But he wasn't done because he was having too much fun. So, he registered for the Legs for Literacy half-marathon. "Registering for a race a few months before the event gives you more motivation. You paid for it; now justify your investment. So, six months after quitting smoking and losing about 35 kg (~77 lbs), I ran my first official half-marathon race in 1h49m", he said.

As a bonus, his cholesterol, sugar and liver issues were now under control, feeling lucky that it wasn't too far gone for a lifestyle change.

Of course, now he wanted more. So, he registered for the Fredericton marathon. "I didn't know anything about marathon training and still had that perception starting runners often get when they feel like an imposter and not a true runner. I was shy. I didn't want to ask for help. I just ran and ran and ran - with no plan", he admitted.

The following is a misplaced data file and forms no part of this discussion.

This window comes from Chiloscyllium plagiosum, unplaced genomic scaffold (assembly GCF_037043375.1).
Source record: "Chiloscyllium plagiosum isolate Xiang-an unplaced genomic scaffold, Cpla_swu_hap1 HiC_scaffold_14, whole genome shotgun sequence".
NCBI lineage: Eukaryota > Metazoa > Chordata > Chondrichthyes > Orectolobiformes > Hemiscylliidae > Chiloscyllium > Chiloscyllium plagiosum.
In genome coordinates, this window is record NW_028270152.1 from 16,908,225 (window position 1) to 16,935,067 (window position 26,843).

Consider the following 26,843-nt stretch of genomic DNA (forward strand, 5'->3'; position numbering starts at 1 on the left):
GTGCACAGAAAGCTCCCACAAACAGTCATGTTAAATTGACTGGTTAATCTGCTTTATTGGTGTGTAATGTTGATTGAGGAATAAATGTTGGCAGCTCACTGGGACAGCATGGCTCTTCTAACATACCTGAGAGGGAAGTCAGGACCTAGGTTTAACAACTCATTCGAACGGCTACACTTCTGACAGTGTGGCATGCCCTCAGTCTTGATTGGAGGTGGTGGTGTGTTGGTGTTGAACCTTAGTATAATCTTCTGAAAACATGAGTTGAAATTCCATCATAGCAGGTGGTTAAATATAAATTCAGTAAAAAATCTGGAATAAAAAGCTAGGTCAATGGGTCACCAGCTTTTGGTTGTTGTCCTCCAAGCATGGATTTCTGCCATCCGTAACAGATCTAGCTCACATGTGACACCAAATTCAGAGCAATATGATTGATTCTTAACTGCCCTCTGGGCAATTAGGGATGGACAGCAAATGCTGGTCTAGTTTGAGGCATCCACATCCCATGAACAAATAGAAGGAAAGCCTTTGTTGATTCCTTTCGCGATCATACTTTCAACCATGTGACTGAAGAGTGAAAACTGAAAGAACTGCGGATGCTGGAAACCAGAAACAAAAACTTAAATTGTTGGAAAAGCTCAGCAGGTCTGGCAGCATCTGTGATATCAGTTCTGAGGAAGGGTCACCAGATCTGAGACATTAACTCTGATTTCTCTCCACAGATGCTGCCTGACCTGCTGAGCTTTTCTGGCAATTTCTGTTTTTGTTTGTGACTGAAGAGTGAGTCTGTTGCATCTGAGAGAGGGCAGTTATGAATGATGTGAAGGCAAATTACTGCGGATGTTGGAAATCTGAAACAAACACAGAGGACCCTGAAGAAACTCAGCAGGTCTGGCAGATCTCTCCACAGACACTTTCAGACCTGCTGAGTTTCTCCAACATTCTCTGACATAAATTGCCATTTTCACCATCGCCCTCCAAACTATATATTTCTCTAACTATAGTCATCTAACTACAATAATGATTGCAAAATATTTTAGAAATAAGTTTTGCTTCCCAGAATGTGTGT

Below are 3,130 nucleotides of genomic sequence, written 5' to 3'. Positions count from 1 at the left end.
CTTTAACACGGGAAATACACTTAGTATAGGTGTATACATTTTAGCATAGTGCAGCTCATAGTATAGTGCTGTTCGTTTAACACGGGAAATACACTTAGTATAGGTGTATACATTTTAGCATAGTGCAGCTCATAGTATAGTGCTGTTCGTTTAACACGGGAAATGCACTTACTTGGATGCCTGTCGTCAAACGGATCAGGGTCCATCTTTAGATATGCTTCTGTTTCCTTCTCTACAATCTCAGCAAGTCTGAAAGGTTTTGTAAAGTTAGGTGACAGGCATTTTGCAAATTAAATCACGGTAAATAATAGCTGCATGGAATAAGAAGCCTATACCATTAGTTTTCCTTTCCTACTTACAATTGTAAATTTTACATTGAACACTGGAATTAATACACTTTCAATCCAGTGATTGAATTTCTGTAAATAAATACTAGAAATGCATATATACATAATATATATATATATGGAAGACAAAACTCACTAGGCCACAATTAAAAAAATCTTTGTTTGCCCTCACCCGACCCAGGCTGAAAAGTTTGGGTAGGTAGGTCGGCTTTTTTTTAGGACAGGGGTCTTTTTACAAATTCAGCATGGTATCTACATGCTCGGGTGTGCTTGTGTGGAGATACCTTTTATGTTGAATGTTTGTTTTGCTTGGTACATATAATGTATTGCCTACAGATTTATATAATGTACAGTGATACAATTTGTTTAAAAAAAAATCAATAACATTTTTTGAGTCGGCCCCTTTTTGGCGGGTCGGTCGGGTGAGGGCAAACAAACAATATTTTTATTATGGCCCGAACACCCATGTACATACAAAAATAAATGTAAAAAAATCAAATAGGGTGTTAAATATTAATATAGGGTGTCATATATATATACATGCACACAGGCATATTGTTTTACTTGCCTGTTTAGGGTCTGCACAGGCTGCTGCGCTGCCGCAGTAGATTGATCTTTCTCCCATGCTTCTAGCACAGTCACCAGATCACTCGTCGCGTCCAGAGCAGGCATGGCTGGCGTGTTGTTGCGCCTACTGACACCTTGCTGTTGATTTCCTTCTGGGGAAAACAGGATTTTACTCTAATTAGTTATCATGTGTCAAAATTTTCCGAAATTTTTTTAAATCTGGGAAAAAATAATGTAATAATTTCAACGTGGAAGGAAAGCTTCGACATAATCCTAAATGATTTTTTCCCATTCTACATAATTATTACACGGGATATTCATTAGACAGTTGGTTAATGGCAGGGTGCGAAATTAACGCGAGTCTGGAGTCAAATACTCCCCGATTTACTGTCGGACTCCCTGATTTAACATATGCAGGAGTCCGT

On the drive to the Fredericton marathon, someone asked him what pace he expected to run. He had to answer, "What's a pace?" He didn’t know nothing about running; didn't even own a running watch. He was just going to see if he could run 42.2 KM - no matter the finish time. "To this day, I think this is how anyone's first marathon should be run, with no expectations. Just feel it. Suffer it. Enjoy it", he added.  He finished the race with a time of 3h57m, without a single stop or walking break.

At that point, he knew that he was hooked for life. He was already planning his next marathon on the drive back to Moncton. A few weeks after the marathon, he finally decided to find a running group since he was ready and confident enough to start running with other people. The Wednesday Running Room running group allowed him to meet new friends, learn about running and have a sense of belonging. He bought his first running watch and that rocked his world.

By then, he had made the decision not to drink alcohol anymore. "I gave myself a six-month break when I quit smoking, but now I felt so much better that I thought, "What's the point?" And I wasn't bothered anymore when people smoked or drank around me. It was an easy decision. The best decision for me", he said.